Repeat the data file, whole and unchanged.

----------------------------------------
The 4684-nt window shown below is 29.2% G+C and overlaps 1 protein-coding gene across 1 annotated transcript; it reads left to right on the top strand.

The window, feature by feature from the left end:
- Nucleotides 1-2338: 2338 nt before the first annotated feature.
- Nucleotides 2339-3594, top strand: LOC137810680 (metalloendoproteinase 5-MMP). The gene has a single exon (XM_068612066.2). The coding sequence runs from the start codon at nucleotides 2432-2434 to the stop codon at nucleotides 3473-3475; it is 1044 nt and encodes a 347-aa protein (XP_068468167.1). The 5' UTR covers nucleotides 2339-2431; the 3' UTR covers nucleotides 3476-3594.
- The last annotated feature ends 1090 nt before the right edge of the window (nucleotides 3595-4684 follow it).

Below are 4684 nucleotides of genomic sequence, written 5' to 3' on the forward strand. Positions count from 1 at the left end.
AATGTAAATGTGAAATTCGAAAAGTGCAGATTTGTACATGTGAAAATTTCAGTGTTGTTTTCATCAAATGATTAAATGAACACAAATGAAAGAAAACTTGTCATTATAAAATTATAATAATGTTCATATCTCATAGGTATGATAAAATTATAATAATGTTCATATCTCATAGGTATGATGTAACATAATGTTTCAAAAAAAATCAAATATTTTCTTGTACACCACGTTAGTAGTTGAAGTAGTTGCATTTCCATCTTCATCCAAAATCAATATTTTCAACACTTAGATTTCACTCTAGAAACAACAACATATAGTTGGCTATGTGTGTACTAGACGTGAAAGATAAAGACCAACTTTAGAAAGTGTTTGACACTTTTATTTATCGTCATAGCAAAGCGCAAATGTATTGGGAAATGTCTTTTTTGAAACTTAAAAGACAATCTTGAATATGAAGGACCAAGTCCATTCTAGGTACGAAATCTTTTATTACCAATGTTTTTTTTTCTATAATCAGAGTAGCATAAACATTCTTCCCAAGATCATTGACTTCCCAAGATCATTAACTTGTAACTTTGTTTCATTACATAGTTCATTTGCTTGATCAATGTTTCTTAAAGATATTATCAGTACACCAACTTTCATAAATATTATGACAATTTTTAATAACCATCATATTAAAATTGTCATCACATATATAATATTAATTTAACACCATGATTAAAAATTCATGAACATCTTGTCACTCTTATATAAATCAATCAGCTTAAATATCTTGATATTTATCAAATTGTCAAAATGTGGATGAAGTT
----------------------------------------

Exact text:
The 4684-nt window shown below is 29.2% G+C and overlaps 1 protein-coding gene across 1 annotated transcript; it reads left to right on the top strand.

The window, feature by feature from the left end:
- Nucleotides 1-2338: 2338 nt before the first annotated feature.
- Nucleotides 2339-3594, top strand: LOC137810680 (metalloendoproteinase 5-MMP). The gene has a single exon (XM_068612066.2). The coding sequence runs from the start codon at nucleotides 2432-2434 to the stop codon at nucleotides 3473-3475; it is 1044 nt and encodes a 347-aa protein (XP_068468167.1). The 5' UTR covers nucleotides 2339-2431; the 3' UTR covers nucleotides 3476-3594.
- The last annotated feature ends 1090 nt before the right edge of the window (nucleotides 3595-4684 follow it).

Below are 4684 nucleotides of genomic sequence, written 5' to 3' on the forward strand. Positions count from 1 at the left end.
AATGTAAATGTGAAATTCGAAAAGTGCAGATTTGTACATGTGAAAATTTCAGTGTTGTTTTCATCAAATGATTAAATGAACACAAATGAAAGAAAACTTGTCATTATAAAATTATAATAATGTTCATATCTCATAGGTATGATAAAATTATAATAATGTTCATATCTCATAGGTATGATGTAACATAATGTTTCAAAAAAAATCAAATATTTTCTTGTACACCACGTTAGTAGTTGAAGTAGTTGCATTTCCATCTTCATCCAAAATCAATATTTTCAACACTTAGATTTCACTCTAGAAACAACAACATATAGTTGGCTATGTGTGTACTAGACGTGAAAGATAAAGACCAACTTTAGAAAGTGTTTGACACTTTTATTTATCGTCATAGCAAAGCGCAAATGTATTGGGAAATGTCTTTTTTGAAACTTAAAAGACAATCTTGAATATGAAGGACCAAGTCCATTCTAGGTACGAAATCTTTTATTACCAATGTTTTTTTTTCTATAATCAGAGTAGCATAAACATTCTTCCCAAGATCATTGACTTCCCAAGATCATTAACTTGTAACTTTGTTTCATTACATAGTTCATTTGCTTGATCAATGTTTCTTAAAGATATTATCAGTACACCAACTTTCATAAATATTATGACAATTTTTAATAACCATCATATTAAAATTGTCATCACATATATAATATTAATTTAACACCATGATTAAAAATTCATGAACATCTTGTCACTCTTATATAAATCAATCAGCTTAAATATCTTGATATTTATCAAATTGTCAAAATGTGGATGAAGTT